The Health and Human Services (HHS) and FDA share your concern about safe and effective treatments for CFS and are sympathetic to the sometimes desperate situation of patients with illnesses and conditions such as ME/CFS, for whom there are no available therapies. Based on the letters and e-mails received from ME/CFS advocates, both HHS and FDA have already taken a number of steps to address this request for a stakeholders meeting.

On June 13 and 14, 2012, HHS convened an open public meeting of the Chronic Fatigue Syndrome Advisory Committee (CFSAC) opened by Dr. Howard Koh, MD, MPH, Assistant Secretary for Health. As you may know, the CFSAC is comprised of 10 voting members with clinical or research expertise in CFS, a patient advocate member, and 7 Ex-Officio members from various HHS agencies, including a representative from FDA. During the meeting, the committee heard 3 hours of public testimony that included a presentation by a drug manufacturer. In addition, there were separate presentations by 5 different ME/CFS advocacy organizations: the CFIDS Association of America, Speak Up About ME, PANDORA, Phoenix Rising, and the New Jersey CFS Association.

Separately from the CFSAC, HHS convened the Ad Hoc Workgroup on CFS to develop a Department-wide strategy to address CFS and allow active collaboration among agencies. So far, the workgroup has held two meetings with high level leaders of the following agencies: National Institutes of Health (NIH), Centers for Disease Control (CDC), Agency for Healthcare Research and Quality (AHRQ), Substance Abuse and Mental Health Services Administration (SAMHSA), Center for Medicare and Medicaid Services (CMS), Food and Drug Administration (FDA), and Administration for Children and Families (ACF). A third meeting is being scheduled for later this summer, where an important agenda item will be a FDA-hosted multidisciplinary scientific workshop on drug and biomarker development for CFS.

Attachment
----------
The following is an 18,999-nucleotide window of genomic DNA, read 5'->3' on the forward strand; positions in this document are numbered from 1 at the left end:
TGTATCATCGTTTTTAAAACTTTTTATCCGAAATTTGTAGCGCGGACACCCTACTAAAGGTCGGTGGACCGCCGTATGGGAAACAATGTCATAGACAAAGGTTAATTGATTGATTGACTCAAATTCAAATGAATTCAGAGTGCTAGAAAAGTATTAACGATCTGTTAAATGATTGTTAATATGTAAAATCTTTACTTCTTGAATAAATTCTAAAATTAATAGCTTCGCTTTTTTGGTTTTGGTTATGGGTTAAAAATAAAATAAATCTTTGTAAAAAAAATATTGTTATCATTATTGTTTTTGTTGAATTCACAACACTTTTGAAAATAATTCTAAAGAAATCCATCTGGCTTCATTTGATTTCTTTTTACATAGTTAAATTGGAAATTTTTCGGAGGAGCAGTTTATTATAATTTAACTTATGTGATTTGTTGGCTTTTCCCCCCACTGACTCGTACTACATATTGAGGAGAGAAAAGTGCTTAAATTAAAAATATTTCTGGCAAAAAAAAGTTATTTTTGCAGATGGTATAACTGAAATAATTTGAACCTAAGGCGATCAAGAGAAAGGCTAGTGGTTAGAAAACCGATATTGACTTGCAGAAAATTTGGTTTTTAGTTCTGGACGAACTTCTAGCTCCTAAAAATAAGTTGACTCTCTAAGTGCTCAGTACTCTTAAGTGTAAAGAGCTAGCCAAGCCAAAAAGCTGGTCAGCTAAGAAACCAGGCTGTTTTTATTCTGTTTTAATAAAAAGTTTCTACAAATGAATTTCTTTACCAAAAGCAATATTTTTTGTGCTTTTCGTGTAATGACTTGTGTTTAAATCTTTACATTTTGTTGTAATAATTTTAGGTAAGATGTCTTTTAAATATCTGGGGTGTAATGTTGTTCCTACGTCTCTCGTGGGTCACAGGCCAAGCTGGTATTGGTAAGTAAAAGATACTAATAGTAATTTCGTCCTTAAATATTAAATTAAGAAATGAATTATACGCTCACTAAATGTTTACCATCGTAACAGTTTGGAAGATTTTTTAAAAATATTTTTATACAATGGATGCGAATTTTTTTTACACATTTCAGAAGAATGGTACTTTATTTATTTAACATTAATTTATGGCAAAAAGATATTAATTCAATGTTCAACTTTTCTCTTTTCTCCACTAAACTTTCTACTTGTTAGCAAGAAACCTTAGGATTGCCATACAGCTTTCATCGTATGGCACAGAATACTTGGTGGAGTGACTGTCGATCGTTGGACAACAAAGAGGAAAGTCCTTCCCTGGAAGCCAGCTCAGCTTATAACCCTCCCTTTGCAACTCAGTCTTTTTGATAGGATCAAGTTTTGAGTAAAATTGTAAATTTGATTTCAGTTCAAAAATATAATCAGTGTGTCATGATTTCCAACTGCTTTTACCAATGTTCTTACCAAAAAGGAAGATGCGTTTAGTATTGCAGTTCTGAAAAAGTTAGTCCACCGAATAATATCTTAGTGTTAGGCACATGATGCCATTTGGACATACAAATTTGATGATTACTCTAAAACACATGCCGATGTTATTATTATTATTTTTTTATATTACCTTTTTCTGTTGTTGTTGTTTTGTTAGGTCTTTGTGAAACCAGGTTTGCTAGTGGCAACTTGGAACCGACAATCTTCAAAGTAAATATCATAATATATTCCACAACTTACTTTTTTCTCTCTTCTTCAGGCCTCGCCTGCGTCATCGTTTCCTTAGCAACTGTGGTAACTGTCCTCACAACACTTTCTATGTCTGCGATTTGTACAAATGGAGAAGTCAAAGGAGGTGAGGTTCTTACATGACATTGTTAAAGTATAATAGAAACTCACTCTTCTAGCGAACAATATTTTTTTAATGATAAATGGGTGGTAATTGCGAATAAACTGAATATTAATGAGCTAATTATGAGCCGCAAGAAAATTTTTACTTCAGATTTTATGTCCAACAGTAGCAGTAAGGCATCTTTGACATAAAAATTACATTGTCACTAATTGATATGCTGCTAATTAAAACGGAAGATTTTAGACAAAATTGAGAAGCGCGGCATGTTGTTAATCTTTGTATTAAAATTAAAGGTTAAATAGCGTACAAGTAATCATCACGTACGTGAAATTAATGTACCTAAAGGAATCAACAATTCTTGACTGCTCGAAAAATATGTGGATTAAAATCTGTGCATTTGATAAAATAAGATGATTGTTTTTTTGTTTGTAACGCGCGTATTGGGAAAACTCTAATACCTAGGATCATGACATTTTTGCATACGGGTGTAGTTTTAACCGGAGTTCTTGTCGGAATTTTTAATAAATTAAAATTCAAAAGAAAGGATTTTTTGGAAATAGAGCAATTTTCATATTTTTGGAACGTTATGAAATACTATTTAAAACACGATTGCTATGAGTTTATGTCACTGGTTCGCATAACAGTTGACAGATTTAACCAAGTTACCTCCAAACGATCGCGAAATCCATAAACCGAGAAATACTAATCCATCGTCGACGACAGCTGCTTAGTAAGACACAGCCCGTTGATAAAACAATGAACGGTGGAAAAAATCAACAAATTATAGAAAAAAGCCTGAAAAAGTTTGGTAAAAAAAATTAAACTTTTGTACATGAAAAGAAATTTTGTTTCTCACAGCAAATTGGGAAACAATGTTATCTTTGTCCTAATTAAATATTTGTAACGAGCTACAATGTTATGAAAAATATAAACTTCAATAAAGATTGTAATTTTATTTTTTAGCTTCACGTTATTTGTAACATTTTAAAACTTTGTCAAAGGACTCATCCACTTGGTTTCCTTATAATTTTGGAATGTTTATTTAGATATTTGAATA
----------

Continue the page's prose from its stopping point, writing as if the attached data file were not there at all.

FDA is reaching out to individual patient advocates in order to better ascertain achievable goals for a stakeholder's meeting. This outreach has included teleconferences with various leaders of the advocacy campaign, including a call by Dr. Janet Woodcock with the following advocates: Robert Miller, ME/CFS Patient/Advocate; Patricia LaRosa, RN, MSN, New Jersey Chronic Fatigue Syndrome Association; Mary Dimmock ME/CFS Patient representative; Denise Lopez Majano, founder of Speak Up About ME; and Cort Johnson, founder of Phoenix Rising. Based on these calls, FDA plans to host a cross-agency coordinated multidisciplinary scientific workshop to address drug and biomarker development issues in ME/CFS.

As plans for a multidisciplinary scientific workshop on drug development are underway, FDA is continuing calls to stakeholders to assist in the planning of such a workshop. Stakeholders wishing to provide input into the planning of the drug development workshop should contact David Banks, PhD, at FDA at the following e-mail address: oshi@fda.hhs.gov.

Finally, efforts are underway at FDA to improve the infrastructure for drug development in the field of ME/CFS. To overcome obstacles that may be introduced by a fragmented approach to the disease, FDA consolidated all ME/CFS drug applications in the Division of Pulmonary, Allergy, and Rheumatology Products as of January 16, 2011. This consolidation has allowed for development of expertise in ME/CFS among reviewers in the Division, which will facilitate uniform criteria for drug development.

Again, thank you for your request regarding a stakeholder meeting on ME/CFS treatments. As outlined above, please know that HHS and FDA are actively pursuing a ME/CFS strategy in order to address this important issue.

Sincerely,

Mary Kremzner, Pharm.D.
Director, Division of Drug Information

This communication is consistent with 21CFR10.85(k) and constitutes an informal communication that represents our best judgment at this time but does not constitute an advisory opinion, does not necessarily represent the formal position of the FDA, and does not bind or otherwise obligate or commit the agency to the views expressed.

liquid sky July 10, 2012 at 2:16 pm

"This communication is consistent with 21CFR10.85(k) and constitutes an informal communication that represents our best judgment at this time but does not constitute an advisory opinion, does not necessarily represent the formal position of the FDA, and does not bind or otherwise obligate or commit the agency to the views expressed."

I love the disclaimer on the bottom. Nice of them to answer you though.